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TAG (The Actors’ Group) is again honoring Black History Month by staging an August Wilson play. Wilson (1945-2005) wrote ten plays reflecting the Black experience in America throughout the twentieth century, one per decade, called “The Pittsburgh Cycle.” Radio Golf is the last play he wrote, representing the decade of the 1990s, set in 1997 and first produced on Broadway in 2007, winning a Tony Nomination for best new play of that year.
The opening night standing-room-only audience was predominantly Black and it was clear they had a great time. Wilson shows us all the humor and tragedy of the Black experience, and the audience caught it all. But you do not have to be Black to enjoy this play: this is a show for everybody. Warning: I’m afraid I’m eventually going to have to use the N-word in this review, a word also frequently used in the play.
The protagonist of the play is Harmond Wilks, definitely a big fish in the Black community. He is the scion of a wealthy real estate developer, raised with a silver spoon in his mouth, and now a well-to-do entrepreneur about to tear down one area within the Hill District (the black neighborhood) of Pittsburgh and put up a shiny new complex called Bedford Hts. This involves big money and legal contracts.
That’s not all. He is also about to announce a run for Mayor of Pittsburgh, assisted by his go-getter wife, Mame, and his best friend Roosevelt Hicks. (During the Broadway run of this play who would not have been thinking about Hawai‘i’s own Barack Obama, who had just announced as a candidate for the presidency in February of that year? In fact one of Harmond’s campaign posters is a clever but anachronistic allusion to the famous “Hope” poster.)
There is one fly in the ointment, however, a garrulous old fool, Joseph Barlow, who claims HE holds the title to one of the houses about to be torn down. Then there is the handyman Sterling Johnson, who knew Harmond and Roosevelt way back when and who claims to be a Union member ready to work on their project. (Joseph and Sterling would be the “little fish” as far as Harmond and Roosevelt are concerned.)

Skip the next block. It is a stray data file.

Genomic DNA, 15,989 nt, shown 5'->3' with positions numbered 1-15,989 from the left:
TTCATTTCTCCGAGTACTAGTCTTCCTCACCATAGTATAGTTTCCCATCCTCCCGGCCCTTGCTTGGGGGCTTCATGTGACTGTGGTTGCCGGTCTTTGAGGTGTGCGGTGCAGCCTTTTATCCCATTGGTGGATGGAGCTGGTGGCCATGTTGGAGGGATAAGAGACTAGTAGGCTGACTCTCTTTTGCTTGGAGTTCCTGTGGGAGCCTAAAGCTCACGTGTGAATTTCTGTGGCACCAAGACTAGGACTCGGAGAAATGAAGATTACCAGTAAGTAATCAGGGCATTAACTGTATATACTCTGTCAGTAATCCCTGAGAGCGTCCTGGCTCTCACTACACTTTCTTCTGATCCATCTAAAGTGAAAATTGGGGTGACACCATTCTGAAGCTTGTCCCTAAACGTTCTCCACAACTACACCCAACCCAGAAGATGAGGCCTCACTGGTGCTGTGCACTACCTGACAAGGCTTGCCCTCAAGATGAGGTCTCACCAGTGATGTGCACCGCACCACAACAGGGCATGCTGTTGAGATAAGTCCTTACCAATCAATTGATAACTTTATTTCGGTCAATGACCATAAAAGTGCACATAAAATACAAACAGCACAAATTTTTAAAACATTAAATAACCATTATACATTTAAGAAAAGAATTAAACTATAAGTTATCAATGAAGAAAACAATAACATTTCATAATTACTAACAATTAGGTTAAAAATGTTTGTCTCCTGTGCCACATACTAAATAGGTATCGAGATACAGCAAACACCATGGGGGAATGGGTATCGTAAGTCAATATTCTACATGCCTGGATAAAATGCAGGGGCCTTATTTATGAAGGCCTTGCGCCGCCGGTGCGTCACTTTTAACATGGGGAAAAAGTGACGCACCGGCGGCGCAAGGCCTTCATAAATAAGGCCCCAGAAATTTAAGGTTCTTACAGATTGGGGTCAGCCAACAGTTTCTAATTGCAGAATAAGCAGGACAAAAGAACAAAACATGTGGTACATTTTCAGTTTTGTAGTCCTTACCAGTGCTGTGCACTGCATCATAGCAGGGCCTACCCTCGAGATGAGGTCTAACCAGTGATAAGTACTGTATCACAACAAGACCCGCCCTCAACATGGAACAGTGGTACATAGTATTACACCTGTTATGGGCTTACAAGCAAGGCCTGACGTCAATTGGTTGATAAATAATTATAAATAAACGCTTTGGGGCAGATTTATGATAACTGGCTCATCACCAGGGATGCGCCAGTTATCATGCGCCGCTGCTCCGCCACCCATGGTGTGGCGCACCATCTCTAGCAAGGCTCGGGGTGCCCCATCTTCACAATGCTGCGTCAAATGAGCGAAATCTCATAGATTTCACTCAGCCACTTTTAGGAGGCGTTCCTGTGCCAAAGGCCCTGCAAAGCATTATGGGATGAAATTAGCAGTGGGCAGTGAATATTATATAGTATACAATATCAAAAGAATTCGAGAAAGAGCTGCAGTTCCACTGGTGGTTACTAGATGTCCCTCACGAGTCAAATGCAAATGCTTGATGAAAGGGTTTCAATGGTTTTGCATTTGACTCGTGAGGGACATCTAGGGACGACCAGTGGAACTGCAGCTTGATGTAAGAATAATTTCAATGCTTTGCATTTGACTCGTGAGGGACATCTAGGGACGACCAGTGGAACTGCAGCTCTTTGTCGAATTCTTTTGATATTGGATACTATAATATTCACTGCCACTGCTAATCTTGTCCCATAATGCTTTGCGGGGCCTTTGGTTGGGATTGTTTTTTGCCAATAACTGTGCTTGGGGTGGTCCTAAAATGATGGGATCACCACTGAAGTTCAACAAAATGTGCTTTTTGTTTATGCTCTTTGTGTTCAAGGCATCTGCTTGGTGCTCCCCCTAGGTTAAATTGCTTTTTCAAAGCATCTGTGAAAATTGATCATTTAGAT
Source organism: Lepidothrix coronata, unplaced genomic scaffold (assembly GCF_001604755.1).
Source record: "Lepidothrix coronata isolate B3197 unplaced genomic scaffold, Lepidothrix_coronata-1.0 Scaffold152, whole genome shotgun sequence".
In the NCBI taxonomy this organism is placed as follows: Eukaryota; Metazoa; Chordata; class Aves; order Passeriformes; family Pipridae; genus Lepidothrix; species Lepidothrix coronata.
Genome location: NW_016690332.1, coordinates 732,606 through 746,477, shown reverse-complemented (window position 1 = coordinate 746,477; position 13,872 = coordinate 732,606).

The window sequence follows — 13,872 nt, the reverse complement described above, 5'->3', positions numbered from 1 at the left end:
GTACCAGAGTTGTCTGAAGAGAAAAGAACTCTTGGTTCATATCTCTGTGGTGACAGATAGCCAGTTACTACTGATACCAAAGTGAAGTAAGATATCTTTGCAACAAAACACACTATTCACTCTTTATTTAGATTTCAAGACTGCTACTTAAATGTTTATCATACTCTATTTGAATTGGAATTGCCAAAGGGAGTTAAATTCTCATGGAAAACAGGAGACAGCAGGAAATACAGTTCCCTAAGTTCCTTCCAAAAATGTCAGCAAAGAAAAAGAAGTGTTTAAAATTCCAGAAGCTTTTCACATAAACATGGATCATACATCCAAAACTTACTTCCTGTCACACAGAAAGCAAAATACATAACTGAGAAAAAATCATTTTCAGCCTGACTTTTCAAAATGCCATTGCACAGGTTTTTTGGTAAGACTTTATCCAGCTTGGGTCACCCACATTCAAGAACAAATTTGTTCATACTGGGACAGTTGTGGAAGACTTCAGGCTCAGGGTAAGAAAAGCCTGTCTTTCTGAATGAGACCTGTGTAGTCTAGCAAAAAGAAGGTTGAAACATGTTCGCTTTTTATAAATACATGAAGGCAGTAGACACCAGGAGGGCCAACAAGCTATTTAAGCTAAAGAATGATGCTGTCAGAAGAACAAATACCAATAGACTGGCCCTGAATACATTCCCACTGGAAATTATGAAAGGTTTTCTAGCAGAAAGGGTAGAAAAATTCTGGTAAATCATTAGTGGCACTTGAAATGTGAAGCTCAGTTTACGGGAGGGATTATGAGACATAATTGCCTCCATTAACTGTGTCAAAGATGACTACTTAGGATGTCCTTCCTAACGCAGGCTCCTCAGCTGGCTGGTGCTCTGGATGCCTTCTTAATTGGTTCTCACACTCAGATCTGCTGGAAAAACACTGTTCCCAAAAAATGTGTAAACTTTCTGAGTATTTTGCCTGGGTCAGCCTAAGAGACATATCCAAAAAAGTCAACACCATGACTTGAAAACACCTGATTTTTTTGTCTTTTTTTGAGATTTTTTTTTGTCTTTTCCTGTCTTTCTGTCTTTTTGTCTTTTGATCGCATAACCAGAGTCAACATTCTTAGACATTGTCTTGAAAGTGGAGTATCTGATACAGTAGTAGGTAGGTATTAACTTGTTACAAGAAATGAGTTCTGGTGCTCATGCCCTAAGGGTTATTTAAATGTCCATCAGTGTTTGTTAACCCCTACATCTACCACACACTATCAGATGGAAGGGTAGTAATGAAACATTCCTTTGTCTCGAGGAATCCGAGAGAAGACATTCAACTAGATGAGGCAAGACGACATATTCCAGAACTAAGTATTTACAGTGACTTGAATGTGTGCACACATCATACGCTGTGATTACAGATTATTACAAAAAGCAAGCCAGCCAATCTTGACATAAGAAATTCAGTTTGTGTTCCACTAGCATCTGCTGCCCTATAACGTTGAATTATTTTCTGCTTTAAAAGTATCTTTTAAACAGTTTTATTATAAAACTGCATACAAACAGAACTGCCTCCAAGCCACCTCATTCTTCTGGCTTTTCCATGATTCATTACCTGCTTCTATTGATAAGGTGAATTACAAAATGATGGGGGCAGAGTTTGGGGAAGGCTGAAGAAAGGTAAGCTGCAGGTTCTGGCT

Wilson makes you think about issues of class, education, feminism, prison, affirmative action, the value of a legal contract, and degree of blackness (as in who is a “nigger” versus who is a “negro”). The dialog is snappy and very funny; you will be rewarded if you listen hard to catch the changing dialects coming out of the different characters. The signal that Harmond and Roosevelt are upper middle class? They both play golf. First act posters are MLK–and Tiger Woods.
There is an important offstage character–a reminder that you may think you’re a big fish, but in someone else’s eyes, you’re just sharkbait. And as to the title of the play, it seems to me that trying to teach golf via a radio program epitomizes an impossible dream.
First-time Director Lillian Jones has done a great job of bringing out all the differences among the diverse characters. As Harmond Wilks, J. Edward Murray has all the well-educated liberal’s stuffiness. Derrick Brownas Roosevelt Hicks is the best friend looking for the main chance; he manages to convey all of Roosevelt’s personalities believably. Terry Bookhart shows us the upwardly mobile and practical Mame who is not moving back to the Hill District–no way.
Audience favorite Curtis Duncan as Joseph Barlow was maybe a little over the top, but who cares when his clowning is so much fun. Quantae Love as Sterling Johnson brought the needed menace and ferocity that keeps audience members wondering if and when he will explode.
Costumes were 90s right down to the choice of eyeglasses. Props to the set dressers for the right computers and cell phones.
I love it that TAG habitually tackles tough and interesting fare. Perhaps their biggest challenge is finding the audience who will appreciate and fund their efforts. This is definitely a show that will reward those who come to see it. Validated free parking at Dole Cannery.
Seeking a male actor who can play mid-20s for upcoming production. Professional compensation will be paid. Rehearsals begin in early December, break throughout January, and resume in February, 2014.…Continue
Started by Hawaii Repertory Theatre, Inc. Nov 17, 2013.